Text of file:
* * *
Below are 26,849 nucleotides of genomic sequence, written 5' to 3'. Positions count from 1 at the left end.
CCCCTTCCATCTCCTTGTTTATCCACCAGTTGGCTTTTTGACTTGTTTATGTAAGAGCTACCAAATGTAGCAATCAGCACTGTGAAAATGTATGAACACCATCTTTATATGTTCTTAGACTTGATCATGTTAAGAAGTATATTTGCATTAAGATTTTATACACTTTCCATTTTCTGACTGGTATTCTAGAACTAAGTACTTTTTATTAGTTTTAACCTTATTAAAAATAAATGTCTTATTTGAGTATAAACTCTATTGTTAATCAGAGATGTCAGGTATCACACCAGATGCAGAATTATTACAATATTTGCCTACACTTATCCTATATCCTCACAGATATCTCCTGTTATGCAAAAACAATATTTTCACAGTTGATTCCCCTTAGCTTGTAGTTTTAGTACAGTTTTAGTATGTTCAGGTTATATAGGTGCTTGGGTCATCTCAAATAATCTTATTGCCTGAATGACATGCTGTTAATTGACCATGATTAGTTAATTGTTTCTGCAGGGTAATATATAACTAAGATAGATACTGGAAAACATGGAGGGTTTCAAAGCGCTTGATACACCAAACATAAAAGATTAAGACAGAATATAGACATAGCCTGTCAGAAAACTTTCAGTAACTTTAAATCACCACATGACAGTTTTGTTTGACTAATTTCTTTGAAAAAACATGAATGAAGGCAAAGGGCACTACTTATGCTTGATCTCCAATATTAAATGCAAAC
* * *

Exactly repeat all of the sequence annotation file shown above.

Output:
Below are 26,849 nucleotides of genomic sequence, written 5' to 3'. Positions count from 1 at the left end.
CCCCTTCCATCTCCTTGTTTATCCACCAGTTGGCTTTTTGACTTGTTTATGTAAGAGCTACCAAATGTAGCAATCAGCACTGTGAAAATGTATGAACACCATCTTTATATGTTCTTAGACTTGATCATGTTAAGAAGTATATTTGCATTAAGATTTTATACACTTTCCATTTTCTGACTGGTATTCTAGAACTAAGTACTTTTTATTAGTTTTAACCTTATTAAAAATAAATGTCTTATTTGAGTATAAACTCTATTGTTAATCAGAGATGTCAGGTATCACACCAGATGCAGAATTATTACAATATTTGCCTACACTTATCCTATATCCTCACAGATATCTCCTGTTATGCAAAAACAATATTTTCACAGTTGATTCCCCTTAGCTTGTAGTTTTAGTACAGTTTTAGTATGTTCAGGTTATATAGGTGCTTGGGTCATCTCAAATAATCTTATTGCCTGAATGACATGCTGTTAATTGACCATGATTAGTTAATTGTTTCTGCAGGGTAATATATAACTAAGATAGATACTGGAAAACATGGAGGGTTTCAAAGCGCTTGATACACCAAACATAAAAGATTAAGACAGAATATAGACATAGCCTGTCAGAAAACTTTCAGTAACTTTAAATCACCACATGACAGTTTTGTTTGACTAATTTCTTTGAAAAAACATGAATGAAGGCAAAGGGCACTACTTATGCTTGATCTCCAATATTAAATGCAAAC